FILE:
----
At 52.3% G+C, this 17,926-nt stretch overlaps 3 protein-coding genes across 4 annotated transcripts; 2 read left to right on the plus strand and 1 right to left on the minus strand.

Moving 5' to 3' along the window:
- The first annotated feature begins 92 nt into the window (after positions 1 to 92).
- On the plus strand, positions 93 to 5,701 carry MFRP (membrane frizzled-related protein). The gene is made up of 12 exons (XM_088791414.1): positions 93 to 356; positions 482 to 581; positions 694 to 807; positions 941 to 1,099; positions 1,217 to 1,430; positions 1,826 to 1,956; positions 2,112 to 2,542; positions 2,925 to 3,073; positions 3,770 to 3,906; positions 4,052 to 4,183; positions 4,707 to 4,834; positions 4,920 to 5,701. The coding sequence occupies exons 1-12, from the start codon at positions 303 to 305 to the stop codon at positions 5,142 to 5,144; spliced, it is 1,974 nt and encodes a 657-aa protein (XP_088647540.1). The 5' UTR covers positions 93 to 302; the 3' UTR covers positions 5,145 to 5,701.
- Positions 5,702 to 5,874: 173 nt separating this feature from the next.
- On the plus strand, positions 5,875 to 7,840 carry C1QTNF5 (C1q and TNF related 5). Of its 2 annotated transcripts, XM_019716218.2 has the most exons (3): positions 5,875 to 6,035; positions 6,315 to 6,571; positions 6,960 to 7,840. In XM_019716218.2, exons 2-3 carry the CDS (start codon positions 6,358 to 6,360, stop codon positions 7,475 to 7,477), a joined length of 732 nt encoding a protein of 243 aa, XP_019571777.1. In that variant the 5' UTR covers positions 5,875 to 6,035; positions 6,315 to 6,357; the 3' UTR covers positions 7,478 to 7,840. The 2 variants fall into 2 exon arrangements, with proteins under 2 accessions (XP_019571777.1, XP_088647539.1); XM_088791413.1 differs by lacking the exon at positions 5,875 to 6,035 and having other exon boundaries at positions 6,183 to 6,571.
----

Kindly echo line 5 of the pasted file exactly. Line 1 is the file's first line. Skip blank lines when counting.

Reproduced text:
- Positions 5,702 to 5,874: 173 nt separating this feature from the next.